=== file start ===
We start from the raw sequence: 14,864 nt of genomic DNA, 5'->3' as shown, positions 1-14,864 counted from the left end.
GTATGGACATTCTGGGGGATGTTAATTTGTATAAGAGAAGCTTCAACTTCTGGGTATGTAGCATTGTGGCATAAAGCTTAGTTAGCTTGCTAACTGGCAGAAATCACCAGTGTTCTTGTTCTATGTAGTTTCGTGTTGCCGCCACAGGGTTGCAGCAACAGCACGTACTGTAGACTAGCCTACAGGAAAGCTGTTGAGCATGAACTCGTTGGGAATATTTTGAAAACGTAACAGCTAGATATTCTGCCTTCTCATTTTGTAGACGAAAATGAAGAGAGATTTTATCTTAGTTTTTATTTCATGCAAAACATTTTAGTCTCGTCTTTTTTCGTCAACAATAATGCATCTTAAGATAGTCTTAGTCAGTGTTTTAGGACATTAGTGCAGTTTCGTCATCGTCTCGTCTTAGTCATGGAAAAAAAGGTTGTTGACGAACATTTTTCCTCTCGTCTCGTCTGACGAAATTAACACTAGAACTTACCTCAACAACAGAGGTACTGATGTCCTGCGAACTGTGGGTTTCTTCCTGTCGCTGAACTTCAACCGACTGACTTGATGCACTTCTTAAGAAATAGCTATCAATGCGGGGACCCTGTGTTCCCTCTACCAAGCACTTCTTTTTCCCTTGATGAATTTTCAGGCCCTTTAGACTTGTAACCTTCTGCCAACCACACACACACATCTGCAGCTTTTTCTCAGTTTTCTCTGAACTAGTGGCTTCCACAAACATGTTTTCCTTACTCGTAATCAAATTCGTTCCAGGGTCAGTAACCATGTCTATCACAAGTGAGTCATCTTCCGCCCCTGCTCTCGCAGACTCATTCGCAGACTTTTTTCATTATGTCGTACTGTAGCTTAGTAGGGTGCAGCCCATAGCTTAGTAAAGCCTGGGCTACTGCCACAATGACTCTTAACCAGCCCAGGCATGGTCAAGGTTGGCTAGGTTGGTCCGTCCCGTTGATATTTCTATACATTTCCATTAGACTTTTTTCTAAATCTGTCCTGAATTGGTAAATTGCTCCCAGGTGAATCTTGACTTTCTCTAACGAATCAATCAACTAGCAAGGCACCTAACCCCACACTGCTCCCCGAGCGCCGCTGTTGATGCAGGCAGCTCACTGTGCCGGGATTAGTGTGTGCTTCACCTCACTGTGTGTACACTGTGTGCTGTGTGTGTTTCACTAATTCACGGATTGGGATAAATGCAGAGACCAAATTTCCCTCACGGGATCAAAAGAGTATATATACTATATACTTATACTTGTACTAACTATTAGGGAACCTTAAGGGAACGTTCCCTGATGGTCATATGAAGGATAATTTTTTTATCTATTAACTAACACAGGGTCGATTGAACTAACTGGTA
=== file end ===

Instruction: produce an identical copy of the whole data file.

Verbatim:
We start from the raw sequence: 14,864 nt of genomic DNA, 5'->3' as shown, positions 1-14,864 counted from the left end.
GTATGGACATTCTGGGGGATGTTAATTTGTATAAGAGAAGCTTCAACTTCTGGGTATGTAGCATTGTGGCATAAAGCTTAGTTAGCTTGCTAACTGGCAGAAATCACCAGTGTTCTTGTTCTATGTAGTTTCGTGTTGCCGCCACAGGGTTGCAGCAACAGCACGTACTGTAGACTAGCCTACAGGAAAGCTGTTGAGCATGAACTCGTTGGGAATATTTTGAAAACGTAACAGCTAGATATTCTGCCTTCTCATTTTGTAGACGAAAATGAAGAGAGATTTTATCTTAGTTTTTATTTCATGCAAAACATTTTAGTCTCGTCTTTTTTCGTCAACAATAATGCATCTTAAGATAGTCTTAGTCAGTGTTTTAGGACATTAGTGCAGTTTCGTCATCGTCTCGTCTTAGTCATGGAAAAAAAGGTTGTTGACGAACATTTTTCCTCTCGTCTCGTCTGACGAAATTAACACTAGAACTTACCTCAACAACAGAGGTACTGATGTCCTGCGAACTGTGGGTTTCTTCCTGTCGCTGAACTTCAACCGACTGACTTGATGCACTTCTTAAGAAATAGCTATCAATGCGGGGACCCTGTGTTCCCTCTACCAAGCACTTCTTTTTCCCTTGATGAATTTTCAGGCCCTTTAGACTTGTAACCTTCTGCCAACCACACACACACATCTGCAGCTTTTTCTCAGTTTTCTCTGAACTAGTGGCTTCCACAAACATGTTTTCCTTACTCGTAATCAAATTCGTTCCAGGGTCAGTAACCATGTCTATCACAAGTGAGTCATCTTCCGCCCCTGCTCTCGCAGACTCATTCGCAGACTTTTTTCATTATGTCGTACTGTAGCTTAGTAGGGTGCAGCCCATAGCTTAGTAAAGCCTGGGCTACTGCCACAATGACTCTTAACCAGCCCAGGCATGGTCAAGGTTGGCTAGGTTGGTCCGTCCCGTTGATATTTCTATACATTTCCATTAGACTTTTTTCTAAATCTGTCCTGAATTGGTAAATTGCTCCCAGGTGAATCTTGACTTTCTCTAACGAATCAATCAACTAGCAAGGCACCTAACCCCACACTGCTCCCCGAGCGCCGCTGTTGATGCAGGCAGCTCACTGTGCCGGGATTAGTGTGTGCTTCACCTCACTGTGTGTACACTGTGTGCTGTGTGTGTTTCACTAATTCACGGATTGGGATAAATGCAGAGACCAAATTTCCCTCACGGGATCAAAAGAGTATATATACTATATACTTATACTTGTACTAACTATTAGGGAACCTTAAGGGAACGTTCCCTGATGGTCATATGAAGGATAATTTTTTTATCTATTAACTAACACAGGGTCGATTGAACTAACTGGTA